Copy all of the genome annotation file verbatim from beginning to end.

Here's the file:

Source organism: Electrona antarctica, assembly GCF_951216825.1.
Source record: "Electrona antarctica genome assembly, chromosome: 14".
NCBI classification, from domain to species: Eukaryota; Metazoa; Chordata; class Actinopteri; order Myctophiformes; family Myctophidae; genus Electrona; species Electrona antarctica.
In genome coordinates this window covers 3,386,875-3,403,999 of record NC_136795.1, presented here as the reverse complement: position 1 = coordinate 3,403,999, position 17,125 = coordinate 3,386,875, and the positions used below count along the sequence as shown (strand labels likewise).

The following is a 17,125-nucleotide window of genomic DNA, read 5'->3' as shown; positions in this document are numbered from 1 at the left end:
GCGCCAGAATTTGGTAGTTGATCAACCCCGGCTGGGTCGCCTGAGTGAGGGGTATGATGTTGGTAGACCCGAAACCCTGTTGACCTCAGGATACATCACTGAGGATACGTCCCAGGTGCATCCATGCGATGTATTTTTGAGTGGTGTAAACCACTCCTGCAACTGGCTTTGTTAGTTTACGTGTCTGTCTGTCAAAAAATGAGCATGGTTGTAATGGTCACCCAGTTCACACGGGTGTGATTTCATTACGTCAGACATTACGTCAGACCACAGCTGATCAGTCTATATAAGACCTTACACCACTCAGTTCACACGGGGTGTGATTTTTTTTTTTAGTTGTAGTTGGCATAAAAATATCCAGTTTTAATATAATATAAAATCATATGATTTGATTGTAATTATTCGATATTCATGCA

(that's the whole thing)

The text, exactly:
Source organism: Electrona antarctica, assembly GCF_951216825.1.
Source record: "Electrona antarctica genome assembly, chromosome: 14".
NCBI classification, from domain to species: Eukaryota; Metazoa; Chordata; class Actinopteri; order Myctophiformes; family Myctophidae; genus Electrona; species Electrona antarctica.
In genome coordinates this window covers 3,386,875-3,403,999 of record NC_136795.1, presented here as the reverse complement: position 1 = coordinate 3,403,999, position 17,125 = coordinate 3,386,875, and the positions used below count along the sequence as shown (strand labels likewise).

The following is a 17,125-nucleotide window of genomic DNA, read 5'->3' as shown; positions in this document are numbered from 1 at the left end:
GCGCCAGAATTTGGTAGTTGATCAACCCCGGCTGGGTCGCCTGAGTGAGGGGTATGATGTTGGTAGACCCGAAACCCTGTTGACCTCAGGATACATCACTGAGGATACGTCCCAGGTGCATCCATGCGATGTATTTTTGAGTGGTGTAAACCACTCCTGCAACTGGCTTTGTTAGTTTACGTGTCTGTCTGTCAAAAAATGAGCATGGTTGTAATGGTCACCCAGTTCACACGGGTGTGATTTCATTACGTCAGACATTACGTCAGACCACAGCTGATCAGTCTATATAAGACCTTACACCACTCAGTTCACACGGGGTGTGATTTTTTTTTTTAGTTGTAGTTGGCATAAAAATATCCAGTTTTAATATAATATAAAATCATATGATTTGATTGTAATTATTCGATATTCATGCA